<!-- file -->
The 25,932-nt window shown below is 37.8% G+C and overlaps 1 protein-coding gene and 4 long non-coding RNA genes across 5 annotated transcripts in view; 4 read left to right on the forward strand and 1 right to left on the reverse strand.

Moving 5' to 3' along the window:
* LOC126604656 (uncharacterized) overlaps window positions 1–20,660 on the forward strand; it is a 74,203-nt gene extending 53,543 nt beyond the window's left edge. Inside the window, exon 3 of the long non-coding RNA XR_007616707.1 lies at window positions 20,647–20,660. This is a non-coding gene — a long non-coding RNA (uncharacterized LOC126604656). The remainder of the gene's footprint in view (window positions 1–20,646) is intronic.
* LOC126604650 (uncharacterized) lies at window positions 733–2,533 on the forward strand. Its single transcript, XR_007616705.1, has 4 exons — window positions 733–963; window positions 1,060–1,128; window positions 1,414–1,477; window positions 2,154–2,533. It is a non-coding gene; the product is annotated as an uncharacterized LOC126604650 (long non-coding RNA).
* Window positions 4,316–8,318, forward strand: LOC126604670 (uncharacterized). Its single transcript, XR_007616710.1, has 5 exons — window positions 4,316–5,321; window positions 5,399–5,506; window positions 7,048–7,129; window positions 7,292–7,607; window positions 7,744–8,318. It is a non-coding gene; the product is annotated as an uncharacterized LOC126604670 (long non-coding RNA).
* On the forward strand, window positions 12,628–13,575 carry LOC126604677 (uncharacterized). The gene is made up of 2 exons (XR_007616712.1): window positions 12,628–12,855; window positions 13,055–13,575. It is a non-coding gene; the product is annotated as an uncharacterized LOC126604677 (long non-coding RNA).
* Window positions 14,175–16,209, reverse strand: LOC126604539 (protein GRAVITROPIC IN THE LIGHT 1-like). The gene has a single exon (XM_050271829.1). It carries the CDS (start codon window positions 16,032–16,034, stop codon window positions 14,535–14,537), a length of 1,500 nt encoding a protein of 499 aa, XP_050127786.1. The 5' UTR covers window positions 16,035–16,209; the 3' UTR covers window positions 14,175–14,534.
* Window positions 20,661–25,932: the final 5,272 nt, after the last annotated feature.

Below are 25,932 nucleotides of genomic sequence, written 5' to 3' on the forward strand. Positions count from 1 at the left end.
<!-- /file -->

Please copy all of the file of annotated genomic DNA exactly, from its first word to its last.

The 25,932-nt window shown below is 37.8% G+C and overlaps 1 protein-coding gene and 4 long non-coding RNA genes across 5 annotated transcripts in view; 4 read left to right on the forward strand and 1 right to left on the reverse strand.

Moving 5' to 3' along the window:
* LOC126604656 (uncharacterized) overlaps window positions 1–20,660 on the forward strand; it is a 74,203-nt gene extending 53,543 nt beyond the window's left edge. Inside the window, exon 3 of the long non-coding RNA XR_007616707.1 lies at window positions 20,647–20,660. This is a non-coding gene — a long non-coding RNA (uncharacterized LOC126604656). The remainder of the gene's footprint in view (window positions 1–20,646) is intronic.
* LOC126604650 (uncharacterized) lies at window positions 733–2,533 on the forward strand. Its single transcript, XR_007616705.1, has 4 exons — window positions 733–963; window positions 1,060–1,128; window positions 1,414–1,477; window positions 2,154–2,533. It is a non-coding gene; the product is annotated as an uncharacterized LOC126604650 (long non-coding RNA).
* Window positions 4,316–8,318, forward strand: LOC126604670 (uncharacterized). Its single transcript, XR_007616710.1, has 5 exons — window positions 4,316–5,321; window positions 5,399–5,506; window positions 7,048–7,129; window positions 7,292–7,607; window positions 7,744–8,318. It is a non-coding gene; the product is annotated as an uncharacterized LOC126604670 (long non-coding RNA).
* On the forward strand, window positions 12,628–13,575 carry LOC126604677 (uncharacterized). The gene is made up of 2 exons (XR_007616712.1): window positions 12,628–12,855; window positions 13,055–13,575. It is a non-coding gene; the product is annotated as an uncharacterized LOC126604677 (long non-coding RNA).
* Window positions 14,175–16,209, reverse strand: LOC126604539 (protein GRAVITROPIC IN THE LIGHT 1-like). The gene has a single exon (XM_050271829.1). It carries the CDS (start codon window positions 16,032–16,034, stop codon window positions 14,535–14,537), a length of 1,500 nt encoding a protein of 499 aa, XP_050127786.1. The 5' UTR covers window positions 16,035–16,209; the 3' UTR covers window positions 14,175–14,534.
* Window positions 20,661–25,932: the final 5,272 nt, after the last annotated feature.

Below are 25,932 nucleotides of genomic sequence, written 5' to 3' on the forward strand. Positions count from 1 at the left end.